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Connected by Glass: Election Transparency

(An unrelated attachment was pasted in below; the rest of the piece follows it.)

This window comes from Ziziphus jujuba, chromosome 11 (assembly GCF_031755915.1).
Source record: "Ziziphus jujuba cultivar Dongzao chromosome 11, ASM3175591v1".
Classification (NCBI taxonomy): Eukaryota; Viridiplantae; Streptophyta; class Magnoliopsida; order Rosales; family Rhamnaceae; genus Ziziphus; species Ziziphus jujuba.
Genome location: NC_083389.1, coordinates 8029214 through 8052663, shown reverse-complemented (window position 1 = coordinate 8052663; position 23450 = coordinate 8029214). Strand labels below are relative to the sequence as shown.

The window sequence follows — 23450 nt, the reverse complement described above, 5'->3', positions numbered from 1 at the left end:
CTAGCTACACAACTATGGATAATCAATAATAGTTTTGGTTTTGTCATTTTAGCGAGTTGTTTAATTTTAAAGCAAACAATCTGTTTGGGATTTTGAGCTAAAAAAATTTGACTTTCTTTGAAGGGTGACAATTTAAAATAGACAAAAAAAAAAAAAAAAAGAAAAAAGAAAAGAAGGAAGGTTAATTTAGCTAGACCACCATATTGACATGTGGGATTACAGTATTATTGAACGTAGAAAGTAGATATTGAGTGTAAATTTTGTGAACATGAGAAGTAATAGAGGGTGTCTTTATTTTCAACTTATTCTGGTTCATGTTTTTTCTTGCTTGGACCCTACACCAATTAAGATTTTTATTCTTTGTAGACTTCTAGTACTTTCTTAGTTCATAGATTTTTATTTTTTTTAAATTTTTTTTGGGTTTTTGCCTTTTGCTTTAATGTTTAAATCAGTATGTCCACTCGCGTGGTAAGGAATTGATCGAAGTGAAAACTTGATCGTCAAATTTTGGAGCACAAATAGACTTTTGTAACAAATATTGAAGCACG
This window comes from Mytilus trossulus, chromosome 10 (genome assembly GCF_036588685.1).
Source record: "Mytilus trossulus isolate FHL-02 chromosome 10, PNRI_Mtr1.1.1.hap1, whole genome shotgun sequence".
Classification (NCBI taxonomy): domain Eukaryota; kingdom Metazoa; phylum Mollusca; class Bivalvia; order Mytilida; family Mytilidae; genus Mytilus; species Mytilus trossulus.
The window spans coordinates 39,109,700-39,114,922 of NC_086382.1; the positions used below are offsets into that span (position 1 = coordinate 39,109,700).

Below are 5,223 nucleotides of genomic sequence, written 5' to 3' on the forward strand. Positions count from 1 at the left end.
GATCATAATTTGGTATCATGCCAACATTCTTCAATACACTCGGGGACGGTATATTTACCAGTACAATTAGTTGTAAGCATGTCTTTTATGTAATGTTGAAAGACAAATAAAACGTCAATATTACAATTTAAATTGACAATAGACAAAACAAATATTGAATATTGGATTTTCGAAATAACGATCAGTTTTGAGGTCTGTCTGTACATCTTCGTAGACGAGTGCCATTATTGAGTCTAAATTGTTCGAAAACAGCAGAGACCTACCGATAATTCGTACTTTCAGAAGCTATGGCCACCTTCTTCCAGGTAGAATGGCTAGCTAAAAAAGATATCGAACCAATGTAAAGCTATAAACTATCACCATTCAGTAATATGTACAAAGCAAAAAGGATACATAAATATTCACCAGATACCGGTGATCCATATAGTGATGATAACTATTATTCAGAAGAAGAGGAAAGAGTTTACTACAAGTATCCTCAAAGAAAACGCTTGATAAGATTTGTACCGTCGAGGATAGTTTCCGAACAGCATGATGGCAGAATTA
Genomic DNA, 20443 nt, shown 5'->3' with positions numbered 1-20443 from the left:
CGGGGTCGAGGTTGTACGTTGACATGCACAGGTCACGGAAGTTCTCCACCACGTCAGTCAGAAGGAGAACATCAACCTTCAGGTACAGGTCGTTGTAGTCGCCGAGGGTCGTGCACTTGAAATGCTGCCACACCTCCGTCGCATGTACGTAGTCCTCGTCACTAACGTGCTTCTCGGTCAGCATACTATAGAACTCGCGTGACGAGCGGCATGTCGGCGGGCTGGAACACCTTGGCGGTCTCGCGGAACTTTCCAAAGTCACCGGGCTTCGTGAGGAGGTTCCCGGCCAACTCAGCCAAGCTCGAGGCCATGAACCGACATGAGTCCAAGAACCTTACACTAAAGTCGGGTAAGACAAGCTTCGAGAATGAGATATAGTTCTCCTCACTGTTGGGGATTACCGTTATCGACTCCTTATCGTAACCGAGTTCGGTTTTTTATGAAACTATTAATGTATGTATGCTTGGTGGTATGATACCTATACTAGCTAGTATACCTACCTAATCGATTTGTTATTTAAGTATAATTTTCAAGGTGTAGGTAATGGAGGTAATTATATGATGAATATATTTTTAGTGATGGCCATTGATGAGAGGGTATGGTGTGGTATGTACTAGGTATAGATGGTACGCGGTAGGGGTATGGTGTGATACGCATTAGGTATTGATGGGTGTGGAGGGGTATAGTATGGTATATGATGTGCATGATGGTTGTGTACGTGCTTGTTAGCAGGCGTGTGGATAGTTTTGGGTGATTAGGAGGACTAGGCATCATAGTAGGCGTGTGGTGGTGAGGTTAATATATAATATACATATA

In the mid-19th century, widespread political corruption and questions about who had the right to vote led to an intriguing invention: the glass ballot box. The transparency of this glass ballot box literally shows that a person’s vote will be counted; metaphorically, this transparency conveys the democratic value of an open society in which everyone who is eligible to vote will be permitted to vote, and that everyone who does vote will have that vote be counted. As a complement to our Transparent: voting in America exhibition, curator emeritus Marv Bolt will host a timely discussion that focuses on the notion that our past gives evidence showing that democracy can survive deep disagreements, and that the desire for transparency in voting is a core value of our nation. We’ll be joined by: Ellery Foutch, an assistant professor in American Studies at Middlebury College in Middlebury Vermont. Mark Johnson, a civil rights attorney in Kansas City. He teaches election law at the University of Kansas School of Law in Lawrence, Kansas. And moderator Marvin Bolt, Curator Emeritus of Science & Technology